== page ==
The Future of the NCAA—and Penn State
The biggest takeaway from a panel discussion Wednesday night titled “The Future of the NCAA and its Membership,” I thought, came at the end. And it didn’t come from either of the biggest names on the panel: Gene Corrigan or Cedric Dempsey, both former NCAA presidents.
It was R. Scott Kretchmar, Penn State’s former NCAA faculty representative and current professor of kinesiology, who said, “I think one of the difficulties that faculty and others who love Penn State are having at this time is, the issue of knowing that we need to move forward—we can’t keep tilling the soil; we have to get on with it—but the circumstances under which we’re now suffering were so unusual that it’s very difficult to do that.
“And so there may be a period of time where we have to ask questions: Were we treated fairly? Was there any kind of justice here? But eventually, we’re going to move on. Penn State’s strong. We’re going to have a good future.”
Those were the questions on everyone’s mind Wednesday night, and Kretchmar accurately described the mood of the crowd, a mix of students and townspeople.
Look at the title of the event, which was sponsored by the John Curley Center for Sports Journalism (full disclosure: I’m a board member) and moderated by Malcolm Moran, the Knight chair in sports journalism and society. It didn’t say anything about Penn State, specifically. But that’s what most of the 90-minute discussion was about.
Neither Corrigan nor Dempsey thought the NCAA had acted correctly in assessing the most serious sanctions since SMU got the death penalty more than 25 years ago. Corrigan opened the evening by saying to the crowd, “My heart goes out to you,” and Dempsey said the first thing he would have done, had he been NCAA president, is send investigators to Penn State.
Dempsey also said that if he were Penn State, he wouldn’t have accepted the consent decree. If Penn State hadn’t accepted it, he said, “I think you’d have created an interesting dilemma within the NCAA.”
The evening had a little bit of everything:
—Kretchmar read an impassioned but analytical statement in which he questioned why such “draconian penalties” did not require “a higher burden of proof” and why, given Penn State’s decades of correct behavior, the NCAA made “sweeping generalizations of culture at odds with fact.” He also worried that the $60 million fine and other expenses might force Penn State to cut sports, something he said was at odds with the values of a university that sponsors 29 varsity sports (soon to be 31, with men’s and women’s hockey coming).
(Kretchmar prefaced his remarks as any good professor would: by reminding the audience of his bias as a former faculty rep, a 28-year employee, and someone who loves Penn State. He was just as fair-minded in his Ethics of Sports class, one of my favorites as an undergrad.)
—Thomas O’Toole, assistant managing editor for sports at USA Today, pointed out the difficulty that news organizations have in covering things like the NCAA convention: Covering the issues isn’t as fun as covering the games, or, as he put it, “no buzzer-beaters.”
—When the floor was opened for questions from the crowd, the first person at the microphone was trustee Anthony Lubrano ’82, who opined that Penn State’s culture problem isn’t with the athletics department, but with the Board of Trustees, and asked whether anyone had legal standing to challenge the NCAA ruling. The panel said no, unanimously. Others asked similar questions, with the last woman wondering whether a letter-writing campaign would make any difference. The answer, again: No.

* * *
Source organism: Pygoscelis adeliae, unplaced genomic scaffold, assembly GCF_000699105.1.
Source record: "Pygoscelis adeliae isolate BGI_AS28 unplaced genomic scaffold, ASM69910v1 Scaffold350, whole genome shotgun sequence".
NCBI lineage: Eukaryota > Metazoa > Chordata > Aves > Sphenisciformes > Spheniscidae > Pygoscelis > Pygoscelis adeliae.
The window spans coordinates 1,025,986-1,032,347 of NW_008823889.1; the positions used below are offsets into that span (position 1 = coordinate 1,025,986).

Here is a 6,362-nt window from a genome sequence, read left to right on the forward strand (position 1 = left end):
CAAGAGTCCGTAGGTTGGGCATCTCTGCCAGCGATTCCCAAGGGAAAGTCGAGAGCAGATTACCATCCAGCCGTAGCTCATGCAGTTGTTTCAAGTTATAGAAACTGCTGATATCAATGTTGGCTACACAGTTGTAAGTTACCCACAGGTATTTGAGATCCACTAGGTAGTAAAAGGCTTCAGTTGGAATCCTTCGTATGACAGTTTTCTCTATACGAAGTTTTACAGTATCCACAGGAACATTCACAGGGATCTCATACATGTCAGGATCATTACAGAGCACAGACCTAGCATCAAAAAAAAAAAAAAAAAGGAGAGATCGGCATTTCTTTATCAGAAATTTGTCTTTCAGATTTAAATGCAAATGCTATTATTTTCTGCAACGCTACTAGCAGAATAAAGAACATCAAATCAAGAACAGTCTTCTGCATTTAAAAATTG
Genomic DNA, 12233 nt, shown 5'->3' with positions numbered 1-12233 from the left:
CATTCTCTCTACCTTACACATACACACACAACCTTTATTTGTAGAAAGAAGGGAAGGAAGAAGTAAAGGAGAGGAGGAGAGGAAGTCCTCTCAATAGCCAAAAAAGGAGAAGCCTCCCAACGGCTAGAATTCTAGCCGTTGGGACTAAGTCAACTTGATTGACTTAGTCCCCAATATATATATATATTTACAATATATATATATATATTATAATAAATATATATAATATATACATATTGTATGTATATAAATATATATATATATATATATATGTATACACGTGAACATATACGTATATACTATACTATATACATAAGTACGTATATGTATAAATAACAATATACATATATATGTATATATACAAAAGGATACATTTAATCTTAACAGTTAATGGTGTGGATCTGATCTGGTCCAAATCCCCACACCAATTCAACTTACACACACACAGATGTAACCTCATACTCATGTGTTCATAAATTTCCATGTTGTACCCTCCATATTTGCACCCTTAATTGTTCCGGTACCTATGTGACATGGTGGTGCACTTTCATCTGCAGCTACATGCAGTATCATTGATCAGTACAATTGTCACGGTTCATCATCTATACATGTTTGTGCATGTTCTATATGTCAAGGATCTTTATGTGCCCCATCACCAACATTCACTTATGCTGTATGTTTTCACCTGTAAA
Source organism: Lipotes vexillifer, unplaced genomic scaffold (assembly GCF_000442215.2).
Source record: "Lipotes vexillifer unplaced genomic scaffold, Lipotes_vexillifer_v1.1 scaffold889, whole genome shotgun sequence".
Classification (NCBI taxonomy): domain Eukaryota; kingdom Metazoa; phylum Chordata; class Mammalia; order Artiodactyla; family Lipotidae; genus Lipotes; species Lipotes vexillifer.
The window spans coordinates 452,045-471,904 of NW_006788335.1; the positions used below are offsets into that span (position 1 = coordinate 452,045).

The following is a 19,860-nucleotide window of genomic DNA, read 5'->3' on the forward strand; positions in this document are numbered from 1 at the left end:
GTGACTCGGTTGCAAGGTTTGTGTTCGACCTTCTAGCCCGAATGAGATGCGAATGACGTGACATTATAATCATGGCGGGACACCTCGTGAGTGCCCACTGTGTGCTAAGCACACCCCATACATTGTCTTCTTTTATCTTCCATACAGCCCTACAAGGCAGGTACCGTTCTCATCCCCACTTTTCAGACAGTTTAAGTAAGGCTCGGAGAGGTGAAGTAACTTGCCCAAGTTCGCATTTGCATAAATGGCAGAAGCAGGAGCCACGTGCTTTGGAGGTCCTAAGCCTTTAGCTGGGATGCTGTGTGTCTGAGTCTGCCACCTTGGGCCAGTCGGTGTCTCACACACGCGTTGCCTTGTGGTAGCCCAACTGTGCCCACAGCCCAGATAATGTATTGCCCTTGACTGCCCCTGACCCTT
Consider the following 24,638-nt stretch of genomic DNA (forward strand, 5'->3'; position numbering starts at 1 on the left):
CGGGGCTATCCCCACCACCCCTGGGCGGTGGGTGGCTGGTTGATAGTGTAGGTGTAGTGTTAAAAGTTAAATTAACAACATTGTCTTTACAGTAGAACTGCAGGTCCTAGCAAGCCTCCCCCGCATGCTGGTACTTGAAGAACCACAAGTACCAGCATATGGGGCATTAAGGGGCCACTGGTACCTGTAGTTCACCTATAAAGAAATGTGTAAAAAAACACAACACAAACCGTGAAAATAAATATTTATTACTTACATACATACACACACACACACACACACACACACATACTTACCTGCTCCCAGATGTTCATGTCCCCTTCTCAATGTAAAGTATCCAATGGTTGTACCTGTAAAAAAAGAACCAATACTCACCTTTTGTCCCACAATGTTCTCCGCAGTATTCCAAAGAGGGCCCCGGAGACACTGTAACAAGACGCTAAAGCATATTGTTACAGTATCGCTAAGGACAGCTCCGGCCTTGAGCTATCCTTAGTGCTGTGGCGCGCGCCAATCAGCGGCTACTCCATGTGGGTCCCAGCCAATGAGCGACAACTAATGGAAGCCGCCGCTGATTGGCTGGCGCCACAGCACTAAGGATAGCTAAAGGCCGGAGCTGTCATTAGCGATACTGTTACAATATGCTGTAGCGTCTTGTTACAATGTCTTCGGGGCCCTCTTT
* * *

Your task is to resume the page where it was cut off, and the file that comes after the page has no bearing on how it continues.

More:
“Bury it and move on,” Corrigan said. “You are a great school.”
The evening did not have one thing: Moran said that current NCAA president Mark Emmert was invited, but that he declined through a spokesperson to participate. Now that would have been some kind of panel.
Seriously, Emmert would have been a welcome addition. Because the one thing missing, I thought, was someone making the NCAA’s case—that Penn State did deserve to be harshly penalized. I know that’s not a popular position around here, but I’ve talked to enough people, including some who follow college sports closely, who don’t think this decision was wrong. I would have liked to see the panelists engage with someone who held that viewpoint.
Even without that dynamic, the discussion was fascinating. The panelists’ perspectives on Penn State’s sanctions, of course, were interesting, but I found myself intrigued by issues facing the NCAA that don’t have anything to do with that:
—The growing disparity between the “haves” and the “have-nots” (read, big-time programs with a football team capable of playing for the BCS championship, and everyone else).
—The likelihood that the top 60 or 70 schools will break off into a fourth division.
—Former UCLA basketball star Ed O’Bannon’s lawsuit against the NCAA, in which he contends it’s a violation of anti-trust law for the NCAA and its member institutions to license the likenesses of former athletes without compensating those athletes. As the other panelist, Knight Commission spokesperson Amy Perko, said, this case could radically change college sports. I’d attend a panel in which the experts kicked around this issue alone.
—Whether the competitors themselves have a big enough voice. Third-string quarterback Shane McGregor, a journalism student, asked that question, and while the panelists maintained that there’s a student-athlete on every NCAA committee, it was clear to me, at least, that there’s more work to be done here.
The discussion lasted about 90 minutes, so I can’t get into all of it. But if you want more, click here to watch a video of the whole session.
Lori Shontz, senior editor